Saturday, May 31, 2003
|fishy - but in a good way|
Finding Nemo starts off with the loss of a parent that gave me Bambi flashbacks but it's also the most fun I've had all year at the movies - certainly more than the sloggy mess of The Matrix Reloaded and edging out the frenetic fun of X2. When it comes to animation magic, I'm still more of a Miyasaki fan but I have to admit that Pixar makes some brilliantly funny films for folks like me who can appreciate how junked out on pop culture the nerds in Emeryville are. My only regret: no blooper reel :(
Wednesday, May 28, 2003
Here's my beef with Gurinder Chadha's Bend It Like Beckham: For once, I'd like to see a movie that doesn't reduce interracial relationships to a narrative device that's supposed to dramatize a clash of cultures or trigger a generation gap conflict. It'd also be nice to see someone abandon the colonialist impulse to cast women of color as the repository of cultural Otherness that is a hybridized/assimilated into Western society vis a vis a romance with a white male. Furthermore, it'd really be something if a director could find some other way of negating the potential romantic rivalry of attractive men of color for said woman of color's attentions by making them gay (more on this in a second).
There's more to Beckham than just the relationship between Jesminder and Joe - after all, Chadha's mixing at least three genres together: a sports film about football, a girl's coming of age narrative and an East-Meets-West set-up about an immigrant Indian family living in Britain. But for a filmmaker who can clearly make more sophisticated films about race, gender and society (see Bhaji At the Beach), it's disappointing to see Chadha fall back on tried-and-true cliches about interracial romances (IR). More often than not, cinematic narratives reduce IRs to easy tropes used to introduce conflict, accentuate cultural differences or represent assimilation from the backwards East into the modernist West. I don't care if you're talking about Puccini's Madame Butterfly, Joshua Logan's Sayanora, Mina Shum's Double Happiness, or hell, even Disney's The Little Mermaid, all of these work on a colonial logic that stubbornly refuses to die.
The irony is that, in many of these films, the intended message is meant to be anti-racist, i.e. love sees no color, blah blah blah. But if anything, these glib handlings of IRs only dramatize the immutability of race by suggesting that it's a problem that needs resolution. I was watching John Sayles' uniformly excellent Lone Star, the other night and marveled that this was one film that manage to handle IRs with far more skill and sensitivity than is typically shown. On one hand, Sayles is trying to make a point about life along the political and social border of Texas and Mexico - his pairings of black/white and Latino/white are, of course, not arbitrary - they're literal manifestations of a mestizo sensibility. However, these relationships, particularly between Chris Cooper and Elizabeth Pena's characters, have far more human depth and complexity than you typically see in mainstream cinema. For Sayles' characters, there is no utopian escape in race that ends with the violin-swelling kiss - instead, people learn to live within the realities of race, neither completely free nor fettered, which would seem to be an accurate reflection of the world we live in.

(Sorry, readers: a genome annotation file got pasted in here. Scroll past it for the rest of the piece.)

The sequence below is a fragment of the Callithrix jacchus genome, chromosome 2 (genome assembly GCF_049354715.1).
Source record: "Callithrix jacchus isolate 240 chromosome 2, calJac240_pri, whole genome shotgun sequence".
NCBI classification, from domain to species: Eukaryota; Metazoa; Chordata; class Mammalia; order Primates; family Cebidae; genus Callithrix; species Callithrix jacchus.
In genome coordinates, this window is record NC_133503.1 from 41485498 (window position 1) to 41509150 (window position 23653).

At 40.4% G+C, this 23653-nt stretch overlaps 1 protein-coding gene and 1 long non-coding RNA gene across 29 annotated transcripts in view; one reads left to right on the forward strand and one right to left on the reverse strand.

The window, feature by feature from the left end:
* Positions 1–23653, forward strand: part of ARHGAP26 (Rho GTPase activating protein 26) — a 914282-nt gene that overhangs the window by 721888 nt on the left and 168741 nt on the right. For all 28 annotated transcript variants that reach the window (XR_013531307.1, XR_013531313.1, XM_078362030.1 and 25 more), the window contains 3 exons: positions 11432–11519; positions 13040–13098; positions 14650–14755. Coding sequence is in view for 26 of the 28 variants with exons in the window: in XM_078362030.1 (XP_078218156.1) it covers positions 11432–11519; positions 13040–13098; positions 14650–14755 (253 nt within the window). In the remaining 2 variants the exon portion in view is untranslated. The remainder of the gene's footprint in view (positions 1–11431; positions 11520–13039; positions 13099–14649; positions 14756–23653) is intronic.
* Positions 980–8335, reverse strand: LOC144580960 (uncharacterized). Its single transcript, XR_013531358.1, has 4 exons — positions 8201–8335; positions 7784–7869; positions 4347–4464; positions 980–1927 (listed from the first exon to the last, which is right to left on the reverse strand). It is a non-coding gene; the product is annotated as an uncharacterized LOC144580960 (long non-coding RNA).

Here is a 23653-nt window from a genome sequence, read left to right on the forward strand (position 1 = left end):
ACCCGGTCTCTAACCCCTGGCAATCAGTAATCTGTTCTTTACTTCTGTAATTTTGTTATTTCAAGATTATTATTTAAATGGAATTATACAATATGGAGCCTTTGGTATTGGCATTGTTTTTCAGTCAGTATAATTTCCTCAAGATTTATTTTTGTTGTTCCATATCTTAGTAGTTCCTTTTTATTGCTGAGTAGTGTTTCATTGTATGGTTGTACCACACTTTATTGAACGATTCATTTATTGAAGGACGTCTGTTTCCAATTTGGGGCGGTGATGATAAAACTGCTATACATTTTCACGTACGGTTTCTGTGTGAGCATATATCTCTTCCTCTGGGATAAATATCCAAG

Going back to Beckham, we learn, early on, that Jess is close friends with another British-Indian peer, Tony but there's no romantic or sexual spark that flies between them. As Jess and Joe begin to reveal interest in one another, Chadha seems to feel it necessary to eliminate Tony as a potential rival - even though she hasn't really even cast him as one - and it's revealed that, surprise, surprise! - Tony's actually gay. Problem solved. (For the record, Mina Shum does the same exact thing in Double Happiness).
It'd be one thing if Chadha was actually trying to say something about queerness but of course, she's not. Tony being gay is a narrative device that she feels compelled to use. The real irony is that, by doing so, what she's really saying is that race really does matter because if Tony was actually straight, then no one would seem to believe Jess would fall for Joe. Had Chadha had the courage to avoid queering Tony simply for the sake of convenience, then the message she sends is this: Jess chooses Joe not because there are no good (straight) Indian men around but because she actually - *gasps* - likes Joe for his personality, integrity, etc. Instead, Chadha seems resigned to the perception that, as a British-Indian woman, Jesminder would naturally have chosen "one of her own" which defies the reality of any Western society I'm familiar with. Interracial relationships are commonplace throughout America and Europe - hardly the stuff of transgressive social statements that they might have been in the days of anti-miscegenation laws. If anything, these days, portraying intra-Asian romances is a revolutionary act, at least in Western cinema, where images of Asians-loving-Asians (outside of queer film) are the exception and far from the rule.